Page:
Why has the Republican party given nods and winks to their tailored, predictable, toxic mobocracy of the "healthcare town-hall meetings" masquerading as democratic expressions. Why did they allow shouting down opponents to morph into Republican modus operandi? Joe Wilson had his soul mates in those yelling riot brigades, and beyond. Here's why? Only a few days ago, right-wing talk-radio bomb throwers and distortion artists Rush Limbaugh, Glenn Beck, Michael Savage Wiener and Sean Hannity demanded as required and standard behavior for Republicans and extreme conservatives that for the remainder of the term of Obama's presidency: they must use raucous heckling, wild accusations, shrill partisan roars and physical disruption of public policy events against Obama's policies and moves as the tools of engagement….
Signally, Obama's White House chose the small west African country of only 23 million peoples, spurning Ghana's neighbor, the "giant of Africa" Nigeria with its 125 million citizens and the largest economic demographic clout, questionable political leadership, endemic corruption, ethnic and religious violence, environmental destruction of its Niger Delta and creeks, political assassinations and kidnappings, epileptic electricity supply, and a list enough to fill the Galveston bay. For many African-born citizens of America such as myself and millions of continental African professionals, Barack Hussein Obama is not only the 44th President of the United States of America, he's an outstanding son of Africa who on November 4, 2008, achieved the previously unthinkable: one of our own being voted in to lead the most powerful country in the world.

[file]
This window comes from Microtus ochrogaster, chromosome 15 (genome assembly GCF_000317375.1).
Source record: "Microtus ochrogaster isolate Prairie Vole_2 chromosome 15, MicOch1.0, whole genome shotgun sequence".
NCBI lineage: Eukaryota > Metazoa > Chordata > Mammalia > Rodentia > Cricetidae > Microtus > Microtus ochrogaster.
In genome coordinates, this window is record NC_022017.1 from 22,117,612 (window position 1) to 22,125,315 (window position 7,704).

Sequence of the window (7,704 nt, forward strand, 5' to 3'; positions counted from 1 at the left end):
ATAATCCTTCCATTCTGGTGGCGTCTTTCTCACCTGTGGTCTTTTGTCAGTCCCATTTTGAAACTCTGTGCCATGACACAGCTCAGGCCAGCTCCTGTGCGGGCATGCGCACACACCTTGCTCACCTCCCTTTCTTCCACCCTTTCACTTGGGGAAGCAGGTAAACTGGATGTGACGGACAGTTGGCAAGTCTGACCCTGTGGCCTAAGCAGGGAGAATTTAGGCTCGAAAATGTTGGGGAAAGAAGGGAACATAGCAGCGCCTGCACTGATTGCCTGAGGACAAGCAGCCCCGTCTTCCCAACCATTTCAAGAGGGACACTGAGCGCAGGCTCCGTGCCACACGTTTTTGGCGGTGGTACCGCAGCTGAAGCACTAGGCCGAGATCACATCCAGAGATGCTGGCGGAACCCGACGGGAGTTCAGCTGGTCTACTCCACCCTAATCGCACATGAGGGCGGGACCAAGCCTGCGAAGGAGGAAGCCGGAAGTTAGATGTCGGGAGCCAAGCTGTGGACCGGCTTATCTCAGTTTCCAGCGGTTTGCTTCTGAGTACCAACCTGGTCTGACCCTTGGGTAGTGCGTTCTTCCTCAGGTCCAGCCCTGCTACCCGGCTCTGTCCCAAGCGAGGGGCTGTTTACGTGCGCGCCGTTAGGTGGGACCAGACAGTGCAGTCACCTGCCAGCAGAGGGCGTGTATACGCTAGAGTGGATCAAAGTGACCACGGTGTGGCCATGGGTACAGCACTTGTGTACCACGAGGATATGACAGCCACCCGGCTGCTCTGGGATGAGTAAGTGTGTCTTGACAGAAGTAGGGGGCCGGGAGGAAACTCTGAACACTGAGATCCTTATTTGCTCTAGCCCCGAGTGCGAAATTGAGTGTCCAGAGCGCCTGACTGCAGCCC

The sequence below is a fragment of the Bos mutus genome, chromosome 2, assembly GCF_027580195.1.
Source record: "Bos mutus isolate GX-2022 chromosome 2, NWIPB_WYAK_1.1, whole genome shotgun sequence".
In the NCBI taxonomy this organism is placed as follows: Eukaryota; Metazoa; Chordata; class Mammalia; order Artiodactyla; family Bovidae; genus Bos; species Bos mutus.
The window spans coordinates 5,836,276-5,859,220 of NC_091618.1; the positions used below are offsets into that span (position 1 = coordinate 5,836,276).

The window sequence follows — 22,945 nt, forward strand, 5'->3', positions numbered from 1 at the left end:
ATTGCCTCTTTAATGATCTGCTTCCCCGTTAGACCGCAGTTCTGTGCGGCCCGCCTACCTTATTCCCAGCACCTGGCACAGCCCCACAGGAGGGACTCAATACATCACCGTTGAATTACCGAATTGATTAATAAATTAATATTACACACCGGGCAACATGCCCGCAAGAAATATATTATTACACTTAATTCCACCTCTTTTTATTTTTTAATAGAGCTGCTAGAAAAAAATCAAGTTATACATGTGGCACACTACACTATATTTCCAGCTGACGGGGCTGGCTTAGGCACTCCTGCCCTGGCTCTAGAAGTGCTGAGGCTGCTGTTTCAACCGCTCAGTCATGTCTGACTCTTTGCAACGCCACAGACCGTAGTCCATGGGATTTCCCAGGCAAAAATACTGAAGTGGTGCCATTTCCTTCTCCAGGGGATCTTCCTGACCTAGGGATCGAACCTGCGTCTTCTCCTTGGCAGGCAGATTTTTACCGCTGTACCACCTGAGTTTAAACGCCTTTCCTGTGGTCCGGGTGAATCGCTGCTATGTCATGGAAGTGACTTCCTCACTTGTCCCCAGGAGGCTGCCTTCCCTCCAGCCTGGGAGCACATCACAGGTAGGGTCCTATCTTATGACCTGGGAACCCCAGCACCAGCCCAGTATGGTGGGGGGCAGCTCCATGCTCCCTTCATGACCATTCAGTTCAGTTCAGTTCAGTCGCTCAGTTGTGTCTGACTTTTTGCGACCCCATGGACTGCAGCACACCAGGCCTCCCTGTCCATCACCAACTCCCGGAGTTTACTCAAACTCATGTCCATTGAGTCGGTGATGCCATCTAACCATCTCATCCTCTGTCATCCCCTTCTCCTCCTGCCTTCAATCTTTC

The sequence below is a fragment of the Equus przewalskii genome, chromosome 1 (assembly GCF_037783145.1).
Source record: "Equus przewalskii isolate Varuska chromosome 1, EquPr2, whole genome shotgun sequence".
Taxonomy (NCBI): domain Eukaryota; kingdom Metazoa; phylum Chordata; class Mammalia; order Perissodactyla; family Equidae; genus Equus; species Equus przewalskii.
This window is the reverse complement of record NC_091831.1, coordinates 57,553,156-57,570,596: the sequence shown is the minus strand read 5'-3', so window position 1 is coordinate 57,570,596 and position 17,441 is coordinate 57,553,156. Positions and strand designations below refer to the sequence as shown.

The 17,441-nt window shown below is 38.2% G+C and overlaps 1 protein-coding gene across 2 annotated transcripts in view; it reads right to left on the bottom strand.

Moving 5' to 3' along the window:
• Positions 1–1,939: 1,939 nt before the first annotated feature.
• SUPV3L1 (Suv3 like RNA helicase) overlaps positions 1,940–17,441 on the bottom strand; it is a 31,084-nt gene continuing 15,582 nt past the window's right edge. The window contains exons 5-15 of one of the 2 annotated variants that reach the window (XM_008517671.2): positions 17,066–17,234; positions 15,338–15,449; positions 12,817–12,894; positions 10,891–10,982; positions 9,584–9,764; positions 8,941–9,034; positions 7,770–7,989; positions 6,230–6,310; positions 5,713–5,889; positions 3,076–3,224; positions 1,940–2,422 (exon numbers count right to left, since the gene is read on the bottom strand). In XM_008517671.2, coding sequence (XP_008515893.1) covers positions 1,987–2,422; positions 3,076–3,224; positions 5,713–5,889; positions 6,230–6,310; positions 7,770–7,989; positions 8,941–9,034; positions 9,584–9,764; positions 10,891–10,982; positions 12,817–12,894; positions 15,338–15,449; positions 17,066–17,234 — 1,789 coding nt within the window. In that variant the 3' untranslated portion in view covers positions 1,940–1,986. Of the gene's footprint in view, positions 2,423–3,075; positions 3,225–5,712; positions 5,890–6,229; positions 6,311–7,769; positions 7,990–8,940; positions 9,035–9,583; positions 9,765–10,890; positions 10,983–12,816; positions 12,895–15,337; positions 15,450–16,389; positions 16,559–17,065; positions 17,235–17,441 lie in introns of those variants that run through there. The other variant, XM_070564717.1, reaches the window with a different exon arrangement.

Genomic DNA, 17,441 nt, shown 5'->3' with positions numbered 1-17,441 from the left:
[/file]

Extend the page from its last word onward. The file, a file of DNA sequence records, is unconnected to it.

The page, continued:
Obama is in Ghana principally for America's core strategic interests: Oil. I know that oil and stable access to oil are vital parts of U.S national security interest across the west African Gulf of Guinea region. Ghana recently discovered billions of barrels of oil reserves. U.S corporations, especially Exxon Mobil and Chevron are also investing heavily in the area. Operationally, the U.S has re-fueling hubs in Ghana. Also, worthy of note is the US National Intelligence Council (NIC) estimates that by 2015, 25 percent of American oil imports will be derived from west Africa. It is roughly 14 to 16 percent to date, amidst massive disruptions in Nigeria's Niger Delta. Ghana is stable while the Middle East and parts of Nigeria are increasingly dicey for America's hard-nosed, long-term interests. Ghana is certainly valuable to the U.S convergence of interests on the arenas of military, oil and democratic credentials.